We started with poutine, a current favorite of mine. Senate serves the classic fries-gravy-cheese curds melange on top of bechamel. I thought this combination would be over the top indulgent but somehow it worked. The ‘gravy’ was a very meaty topping of beef short ribs and the creamy bechemal covered for the lack of saucy gravy. This is a heart-stopping dish that must be shared among diners.
Alex ordered the lobster BLT. Again, we suspected that a BLT with lobster would be a waste of amazing seafood. Alex said this sandwich was perfectly balanced, however, and he ate it so quickly I didn’t even get to share a bite.
I chose the daily special hot dog, the ‘Danny DeVito’. A spicy andoullie sausage was smothered in Chimay cheese sauce, a few bits of broccoli, bacon, and shoe string potatoes. The bacon and potatoes seemed unnecessary and I wished there was more broccoli but I wouldn’t hesitate to order this again.
Lil, with her expensive tastes, ordered the duck leg entree. Duck leg is not hard to do well and Senate excelled with a wine sauce and perfectly prepared vegetable accompaniments. Indeed, the roasted brussels sprouts, parsnips, and carrots were my favorite parts of the dish.
I was a little confused by the loud bar feel and pricey gourmet food paired together. On the upside, the loudness would cover almost any noise a kid could make and the staff was very accommodating to Lil, even making her lemonade from hand when she ordered. I, personally, enjoy conversation without shouting and would have preferred a bit more space and quiet.
By the time we left, Senate was bustling with a line practically out the door. I can understand the appeal for the food. To take advantage of the demand and the needs of those who want a softer experience, perhaps management will open a second Senate in a more spacious quiet location. Even if they stick with the single noisy bar, I know we will return.
On the way out of town we hit up Findlay Market for breakfast and meat for dinner. The ‘market’ is actually a series of buildings that include permanent and week-to-week vendors.
We limited our visit to the main indoor market for lack of time to explore more. A half dozen meat vendors offer a variety of quality and price points. Several from-scratch baked goods and prepared food vendors stand at the ready to supply home cooks. A coffee shop, creperie, Asian, Mexican, juice, and gelato stands are available for ordering freshly made meals. Tables and chairs are scattered through the market for those wanting to eat at Findlay. The late breakfast we ate (smoothies, coffee, and a Mexican rice bowl) was acceptable, though not the gourmet fare offered at the North Market.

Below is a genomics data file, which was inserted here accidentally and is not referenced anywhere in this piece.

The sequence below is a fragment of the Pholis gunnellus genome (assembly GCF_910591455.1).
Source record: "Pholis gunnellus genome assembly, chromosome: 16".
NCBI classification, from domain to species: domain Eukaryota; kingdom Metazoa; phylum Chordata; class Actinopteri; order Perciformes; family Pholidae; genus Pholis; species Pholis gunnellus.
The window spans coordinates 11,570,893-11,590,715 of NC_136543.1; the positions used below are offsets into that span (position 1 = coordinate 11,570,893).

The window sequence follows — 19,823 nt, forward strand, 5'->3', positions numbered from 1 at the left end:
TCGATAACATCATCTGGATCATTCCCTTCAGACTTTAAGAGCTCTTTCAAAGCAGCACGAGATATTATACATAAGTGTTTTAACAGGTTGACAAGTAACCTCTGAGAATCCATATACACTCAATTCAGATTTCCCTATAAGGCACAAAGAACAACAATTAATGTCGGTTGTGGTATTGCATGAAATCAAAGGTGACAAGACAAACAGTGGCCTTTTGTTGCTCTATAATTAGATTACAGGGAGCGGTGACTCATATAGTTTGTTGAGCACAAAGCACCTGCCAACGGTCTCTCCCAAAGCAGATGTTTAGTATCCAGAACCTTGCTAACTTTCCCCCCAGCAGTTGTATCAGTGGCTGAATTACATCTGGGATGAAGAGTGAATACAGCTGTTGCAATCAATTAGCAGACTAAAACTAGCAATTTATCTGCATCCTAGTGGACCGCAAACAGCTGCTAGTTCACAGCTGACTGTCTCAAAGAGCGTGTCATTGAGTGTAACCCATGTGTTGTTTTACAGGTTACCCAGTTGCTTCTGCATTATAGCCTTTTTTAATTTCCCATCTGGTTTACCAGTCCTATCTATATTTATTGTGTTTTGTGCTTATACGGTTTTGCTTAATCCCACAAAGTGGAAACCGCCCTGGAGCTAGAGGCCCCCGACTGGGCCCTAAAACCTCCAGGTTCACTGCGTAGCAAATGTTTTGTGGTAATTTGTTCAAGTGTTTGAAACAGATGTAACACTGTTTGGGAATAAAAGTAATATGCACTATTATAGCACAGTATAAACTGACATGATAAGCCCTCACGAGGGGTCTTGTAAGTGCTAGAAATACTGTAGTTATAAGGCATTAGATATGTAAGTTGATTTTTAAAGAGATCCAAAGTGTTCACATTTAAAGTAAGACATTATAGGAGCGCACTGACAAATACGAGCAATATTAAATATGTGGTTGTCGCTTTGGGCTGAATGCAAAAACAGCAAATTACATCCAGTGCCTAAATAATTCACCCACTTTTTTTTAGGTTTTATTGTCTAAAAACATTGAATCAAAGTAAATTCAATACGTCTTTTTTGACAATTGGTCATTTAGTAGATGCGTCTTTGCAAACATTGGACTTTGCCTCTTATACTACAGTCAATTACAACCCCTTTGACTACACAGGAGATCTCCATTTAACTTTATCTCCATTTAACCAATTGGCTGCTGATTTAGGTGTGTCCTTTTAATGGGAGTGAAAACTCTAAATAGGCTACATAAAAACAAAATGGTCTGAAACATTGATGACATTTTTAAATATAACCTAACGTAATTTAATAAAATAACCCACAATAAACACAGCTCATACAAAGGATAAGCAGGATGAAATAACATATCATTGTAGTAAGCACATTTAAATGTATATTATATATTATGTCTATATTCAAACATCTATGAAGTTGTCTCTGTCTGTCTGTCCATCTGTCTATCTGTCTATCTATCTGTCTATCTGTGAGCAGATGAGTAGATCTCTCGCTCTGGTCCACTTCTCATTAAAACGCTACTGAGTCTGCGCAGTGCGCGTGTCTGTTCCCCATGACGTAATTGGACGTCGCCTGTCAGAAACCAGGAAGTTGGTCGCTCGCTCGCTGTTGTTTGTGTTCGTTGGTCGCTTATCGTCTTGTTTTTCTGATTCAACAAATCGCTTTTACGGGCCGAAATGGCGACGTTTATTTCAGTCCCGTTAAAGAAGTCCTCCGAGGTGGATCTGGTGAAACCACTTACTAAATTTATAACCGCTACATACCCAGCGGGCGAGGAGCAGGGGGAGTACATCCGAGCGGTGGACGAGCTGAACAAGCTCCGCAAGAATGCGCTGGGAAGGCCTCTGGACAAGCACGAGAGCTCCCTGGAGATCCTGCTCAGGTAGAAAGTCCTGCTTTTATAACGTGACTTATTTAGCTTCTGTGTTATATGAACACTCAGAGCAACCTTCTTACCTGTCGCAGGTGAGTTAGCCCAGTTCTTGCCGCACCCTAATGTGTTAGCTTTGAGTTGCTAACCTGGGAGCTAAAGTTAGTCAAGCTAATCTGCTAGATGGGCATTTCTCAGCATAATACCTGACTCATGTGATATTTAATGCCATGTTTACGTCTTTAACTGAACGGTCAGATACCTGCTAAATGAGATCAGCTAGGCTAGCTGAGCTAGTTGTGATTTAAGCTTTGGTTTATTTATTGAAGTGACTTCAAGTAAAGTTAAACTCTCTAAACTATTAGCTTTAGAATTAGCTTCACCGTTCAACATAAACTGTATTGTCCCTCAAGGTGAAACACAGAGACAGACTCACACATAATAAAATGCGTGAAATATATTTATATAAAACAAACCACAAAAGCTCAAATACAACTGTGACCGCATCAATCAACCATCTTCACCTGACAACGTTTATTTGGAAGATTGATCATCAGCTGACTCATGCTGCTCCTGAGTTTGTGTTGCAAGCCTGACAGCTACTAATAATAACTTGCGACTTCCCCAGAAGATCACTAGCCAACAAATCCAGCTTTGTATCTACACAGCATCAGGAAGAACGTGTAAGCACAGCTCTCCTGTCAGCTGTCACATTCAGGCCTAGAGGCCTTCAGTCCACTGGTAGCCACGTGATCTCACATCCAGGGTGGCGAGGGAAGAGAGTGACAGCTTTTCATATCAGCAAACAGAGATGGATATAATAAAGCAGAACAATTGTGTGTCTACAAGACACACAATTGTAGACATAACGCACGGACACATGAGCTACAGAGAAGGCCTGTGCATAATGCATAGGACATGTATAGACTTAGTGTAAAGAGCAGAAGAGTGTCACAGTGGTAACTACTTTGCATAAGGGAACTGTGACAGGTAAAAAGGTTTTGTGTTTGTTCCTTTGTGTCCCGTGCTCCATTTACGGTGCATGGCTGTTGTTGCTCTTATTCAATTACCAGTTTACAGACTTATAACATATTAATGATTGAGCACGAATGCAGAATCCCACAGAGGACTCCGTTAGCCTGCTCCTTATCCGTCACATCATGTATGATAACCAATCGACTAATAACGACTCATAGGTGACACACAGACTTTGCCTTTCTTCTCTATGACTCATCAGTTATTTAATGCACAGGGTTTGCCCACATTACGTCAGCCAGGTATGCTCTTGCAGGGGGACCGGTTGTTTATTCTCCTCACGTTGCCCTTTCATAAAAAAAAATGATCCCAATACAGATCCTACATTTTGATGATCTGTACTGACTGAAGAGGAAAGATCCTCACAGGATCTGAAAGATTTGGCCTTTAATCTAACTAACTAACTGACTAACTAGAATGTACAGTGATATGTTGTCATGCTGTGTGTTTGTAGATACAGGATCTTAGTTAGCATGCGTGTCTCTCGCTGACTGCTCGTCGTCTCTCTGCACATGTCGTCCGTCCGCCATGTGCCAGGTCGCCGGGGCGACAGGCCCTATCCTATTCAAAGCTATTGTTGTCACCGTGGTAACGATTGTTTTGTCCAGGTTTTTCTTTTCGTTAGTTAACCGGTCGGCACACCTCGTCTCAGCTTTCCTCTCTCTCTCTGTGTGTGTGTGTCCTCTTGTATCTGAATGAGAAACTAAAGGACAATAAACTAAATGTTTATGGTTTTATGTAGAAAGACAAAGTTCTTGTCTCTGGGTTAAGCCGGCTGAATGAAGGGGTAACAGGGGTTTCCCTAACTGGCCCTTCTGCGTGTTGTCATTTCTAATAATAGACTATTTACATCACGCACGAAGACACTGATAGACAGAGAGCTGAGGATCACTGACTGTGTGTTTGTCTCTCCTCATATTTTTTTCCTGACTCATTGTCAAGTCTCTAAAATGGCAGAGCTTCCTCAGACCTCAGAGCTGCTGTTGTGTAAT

In the growing season, farmers line the walkways with local produce. The fresh produce offerings this time of year were scarce. Though I may have missed them, fine cheese and alcohol also seem to be missing from the market. Even though we clearly visited in the slow season, Findlay Market is big and could support nearly all of a family’s grocery needs.
Beyond the fantastic art museum and plenty of places for good eats, Cincinnati boasts a more hilly landscape and older architecture than Columbus. The Netherland Plaza Hotel (now owned by Hilton and open to friendly tourists who don’t bother the paying guests) shares Art Deco stylings similar to the Cincinnati Museum Center. Homes and businesses are wedged onto steep streets reminiscent of San Francisco. I enjoy simply driving around Cincy to the top of the hills and looking around.
What are your favorites in downtown Cincinnati?
Plan Your Trip
Terry’s Turf Club
4618 Eastern Ave
Cincinnati, OH 45226
burgers $7 and up, peanuts in shells free
Cincinnati Museum Center
1301 Western Avenue
Cincinnati, OH 45203
$12.50 Adult/ $11.50 Senior (60+)/ $8.50 Children (3-12)/ $4.50 Toddlers (1-2), reciprocal with COSI
Cincinnati Art Museum
953 Eden Park Drive
Cincinnati, OH 45202
1212 VINE ST
Cincinnati, OH 45202
cocktails $9, gourmet sandwiches $11, entrees $16
1801 Race Street,
Cincinnati, OH 45202
PS. My apologies that pictures are again taken with my crummy camera phone. I am accepting donations towards a faster better phone camera. If enough of you care about travelogues, I might be convinced to take the big camera. Tell me what you think in the comments.
PPS. Interested diners may want to read Columbus Underground’s recent review of the Taste of Belgium Bistro near Senate in Cincinnati.